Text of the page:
The path passes above columns topped by “pointed hats”, also called “Cheminées de Fées” (Chimneys of Fairies). 

Rustrel Colorado © French Moments

Cheminées de Fées © French Moments

And by a lesser-known site, the White Desert.

Provençal Colorado of Rustrel © French Moments

The White Desert © French Moments

The colourful hues were extracted by ochre and iron-ore miners and the columns have been shaped over the years by nature's elements, in particular the Mistral wind.

Provençal Colorado of Rustrel © French Moments

The Sahara seen from the Belvedere Trail © French Moments

Visit Tips to the Colorado of Rustrel

The classified site of the Provençal Colorado is managed by the Association du Colorado de Rustrel. 

Founded in 2009, the association works to enhance, preserve, and ensure the safety of the site. 

They also organise the reception at the site and its services to make your visit as pleasant as possible.

Before visiting the site, I recommend checking the official Provençal Colorado website. 

You will find useful visitor information on the official website

Rustrel Colorado © French Moments

Rustrel Colorado © French Moments

Beware of Last-minute Changes

Additionally, there may be scheduled or last-minute changes to the access conditions to the Provençal Colorado.

For example, fire hazards can affect visiting conditions.

  • If the fire risk level is Red, only the Sahara Trail will be accessible.
  • If the risk level is Red E, the entire site will be closed.
Provençal Colorado of Rustrel © French Moments

Colorado Provençal © French Moments

Safety Instructions

It is important to be aware of the safety instructions. These help preserve the Colorado and ensure your safety. 

These are just a few common-sense guidelines, and you will find the complete list on the website or in the tourist brochure handed out at the entrance.

When walking in the Colorado, make sure you have adequate shoes and protect yourself from the sun and heat. 

Provençal Colorado of Rustrel © French Moments

Walking in the Provençal Colorado of Rustrel © French Moments

For instance, stay on marked trails and do not venture into the sand dunes or the forest. Of course, do not climb the cliffs and rock faces.

Stay on the marked paths and don't wander off as the cliffs are dangerous. Take photos without putting yourself in danger.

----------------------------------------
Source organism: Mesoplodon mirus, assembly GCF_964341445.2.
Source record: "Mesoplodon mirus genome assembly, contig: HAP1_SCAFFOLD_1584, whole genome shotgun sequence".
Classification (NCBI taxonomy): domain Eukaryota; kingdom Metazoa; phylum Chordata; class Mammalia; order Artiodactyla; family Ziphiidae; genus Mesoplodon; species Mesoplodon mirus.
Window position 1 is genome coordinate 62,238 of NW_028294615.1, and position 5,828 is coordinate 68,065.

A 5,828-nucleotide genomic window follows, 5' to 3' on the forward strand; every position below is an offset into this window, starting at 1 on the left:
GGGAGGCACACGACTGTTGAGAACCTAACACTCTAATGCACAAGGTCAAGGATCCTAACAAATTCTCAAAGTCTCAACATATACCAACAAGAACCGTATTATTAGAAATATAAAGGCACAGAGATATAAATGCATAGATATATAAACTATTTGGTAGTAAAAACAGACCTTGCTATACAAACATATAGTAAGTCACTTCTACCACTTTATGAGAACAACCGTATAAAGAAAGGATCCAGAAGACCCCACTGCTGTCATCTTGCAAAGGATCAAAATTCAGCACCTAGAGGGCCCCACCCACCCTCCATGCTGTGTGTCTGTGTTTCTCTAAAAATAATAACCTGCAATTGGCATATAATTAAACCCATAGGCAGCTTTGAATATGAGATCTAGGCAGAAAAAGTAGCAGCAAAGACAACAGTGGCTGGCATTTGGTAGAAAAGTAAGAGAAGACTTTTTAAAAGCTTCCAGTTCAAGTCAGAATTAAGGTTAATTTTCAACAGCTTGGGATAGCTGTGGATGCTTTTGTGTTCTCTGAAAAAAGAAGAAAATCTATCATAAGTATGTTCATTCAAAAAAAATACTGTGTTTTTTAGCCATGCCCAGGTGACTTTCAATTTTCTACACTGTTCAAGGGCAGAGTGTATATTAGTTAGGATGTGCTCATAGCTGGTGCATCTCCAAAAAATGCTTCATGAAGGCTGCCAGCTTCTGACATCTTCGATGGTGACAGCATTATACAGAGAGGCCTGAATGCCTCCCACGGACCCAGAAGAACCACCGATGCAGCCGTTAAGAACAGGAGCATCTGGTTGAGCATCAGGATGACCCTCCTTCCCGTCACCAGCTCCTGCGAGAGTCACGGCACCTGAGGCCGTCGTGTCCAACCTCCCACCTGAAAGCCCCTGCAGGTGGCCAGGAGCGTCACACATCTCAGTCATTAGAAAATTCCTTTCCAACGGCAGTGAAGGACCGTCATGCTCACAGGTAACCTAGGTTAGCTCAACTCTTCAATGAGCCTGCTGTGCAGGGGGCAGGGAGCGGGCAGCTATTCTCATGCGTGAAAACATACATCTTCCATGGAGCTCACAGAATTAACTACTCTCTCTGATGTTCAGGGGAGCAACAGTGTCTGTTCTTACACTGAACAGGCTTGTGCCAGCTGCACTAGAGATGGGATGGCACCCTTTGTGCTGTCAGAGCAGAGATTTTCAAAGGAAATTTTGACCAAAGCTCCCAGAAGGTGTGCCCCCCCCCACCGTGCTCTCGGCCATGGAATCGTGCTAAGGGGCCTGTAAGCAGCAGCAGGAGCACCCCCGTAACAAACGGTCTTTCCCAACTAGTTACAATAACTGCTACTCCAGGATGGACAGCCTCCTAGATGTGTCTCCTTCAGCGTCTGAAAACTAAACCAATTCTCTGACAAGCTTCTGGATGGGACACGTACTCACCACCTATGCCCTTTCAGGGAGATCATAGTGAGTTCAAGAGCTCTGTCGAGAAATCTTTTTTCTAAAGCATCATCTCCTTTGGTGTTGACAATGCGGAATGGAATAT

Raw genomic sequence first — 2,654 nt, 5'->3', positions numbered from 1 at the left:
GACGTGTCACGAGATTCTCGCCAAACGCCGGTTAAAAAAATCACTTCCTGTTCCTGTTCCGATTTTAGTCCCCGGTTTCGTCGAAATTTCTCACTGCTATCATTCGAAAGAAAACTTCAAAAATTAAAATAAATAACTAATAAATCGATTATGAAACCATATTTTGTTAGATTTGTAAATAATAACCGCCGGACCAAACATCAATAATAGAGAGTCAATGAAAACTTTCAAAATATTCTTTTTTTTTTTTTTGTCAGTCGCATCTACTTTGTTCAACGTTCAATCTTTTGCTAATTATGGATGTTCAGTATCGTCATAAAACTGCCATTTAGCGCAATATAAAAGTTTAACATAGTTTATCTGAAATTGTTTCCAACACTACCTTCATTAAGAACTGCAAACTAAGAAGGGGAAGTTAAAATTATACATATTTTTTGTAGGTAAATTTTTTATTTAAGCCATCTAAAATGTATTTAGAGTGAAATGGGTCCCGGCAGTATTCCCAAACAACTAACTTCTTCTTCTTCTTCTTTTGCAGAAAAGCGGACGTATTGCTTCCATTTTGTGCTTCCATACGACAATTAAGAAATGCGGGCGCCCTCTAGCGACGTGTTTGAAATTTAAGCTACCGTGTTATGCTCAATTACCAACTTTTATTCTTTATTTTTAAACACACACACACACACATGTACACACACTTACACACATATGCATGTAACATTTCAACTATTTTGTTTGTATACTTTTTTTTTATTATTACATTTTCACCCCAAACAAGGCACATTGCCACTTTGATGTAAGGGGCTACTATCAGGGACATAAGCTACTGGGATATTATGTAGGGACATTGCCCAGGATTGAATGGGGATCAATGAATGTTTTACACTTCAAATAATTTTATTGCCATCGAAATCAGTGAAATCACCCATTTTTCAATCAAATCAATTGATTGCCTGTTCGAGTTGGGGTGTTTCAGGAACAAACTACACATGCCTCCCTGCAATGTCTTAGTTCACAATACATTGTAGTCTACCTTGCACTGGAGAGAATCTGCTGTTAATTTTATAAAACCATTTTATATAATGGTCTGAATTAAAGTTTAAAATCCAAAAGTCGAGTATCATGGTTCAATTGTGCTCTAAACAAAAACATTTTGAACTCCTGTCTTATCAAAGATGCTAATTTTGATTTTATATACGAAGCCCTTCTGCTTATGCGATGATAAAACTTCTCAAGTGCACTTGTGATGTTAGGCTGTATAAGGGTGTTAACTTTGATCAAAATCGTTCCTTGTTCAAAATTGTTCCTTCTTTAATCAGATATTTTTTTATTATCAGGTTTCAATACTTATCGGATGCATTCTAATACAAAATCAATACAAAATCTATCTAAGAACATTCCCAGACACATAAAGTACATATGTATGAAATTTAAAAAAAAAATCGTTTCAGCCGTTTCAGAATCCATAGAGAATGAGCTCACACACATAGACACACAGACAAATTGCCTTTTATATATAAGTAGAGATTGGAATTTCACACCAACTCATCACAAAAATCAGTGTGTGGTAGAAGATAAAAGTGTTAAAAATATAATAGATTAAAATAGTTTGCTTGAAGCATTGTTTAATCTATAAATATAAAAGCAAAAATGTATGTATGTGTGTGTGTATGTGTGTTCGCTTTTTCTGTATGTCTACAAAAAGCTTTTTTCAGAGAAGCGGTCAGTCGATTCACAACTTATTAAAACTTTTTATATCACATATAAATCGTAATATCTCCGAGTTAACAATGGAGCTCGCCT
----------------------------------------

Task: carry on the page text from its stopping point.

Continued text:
Keep your rubbish with you during your visit and dispose of it in the containers in the car park. 

Book your visit (when needed)

You must book your visit on the website if you come in the morning until 1 pm from May to August. 

Access to the site is then without reservation from 1 pm until closing. 

Moreover, if you visit from February to April and from September to October, no reservation is needed.

Access Fees

Access to the site is subject to a fee. 

The "per vehicle" rate includes parking, access to the trails for all occupants of the vehicle, a tourist brochure, and an activation code for the mobile discovery app.

Provençal Colorado of Rustrel © French Moments

At the carpark © French Moments

Catering

There is a bar not far from “le Sahara” which serves refreshments: la Rinsoulette (which means in Provençal dialect 'the place where one stops to drink').

Colorado of Rustrel © French Moments

Colorado of Rustrel © French Moments

Other Ochre Sites in the Luberon

Former ochre quarries can also be visited in Roussillon and Gargas in Luberon. These colourful sites are always surprising, thanks to the different light which plays on the fantastic cliffs and outcrops throughout the day.

Ochre Pathway in Luberon © French Moments

Going down hill on the ochre Pathway in Roussillon © French Moments

Visit the Official Website of the Colorado of Rustrel

Discover the neighbouring village of Rustrel on the blog

🙏 Many thanks to the Association du Colorado de Rustrel for kindly granting permission to publish our video.

Gems of Paris by French Moments
About the author

Pierre is a French/Australian who is passionate about France and its culture. He grew up in France and Germany and has also lived in Australia and England. He has a background teaching French, Economics and Current Affairs, and holds a Master of Translating and Interpreting English-French with the degree of Master of International Relations, and a degree of Economics and Management. Pierre is the author of Discovery Courses and books about France.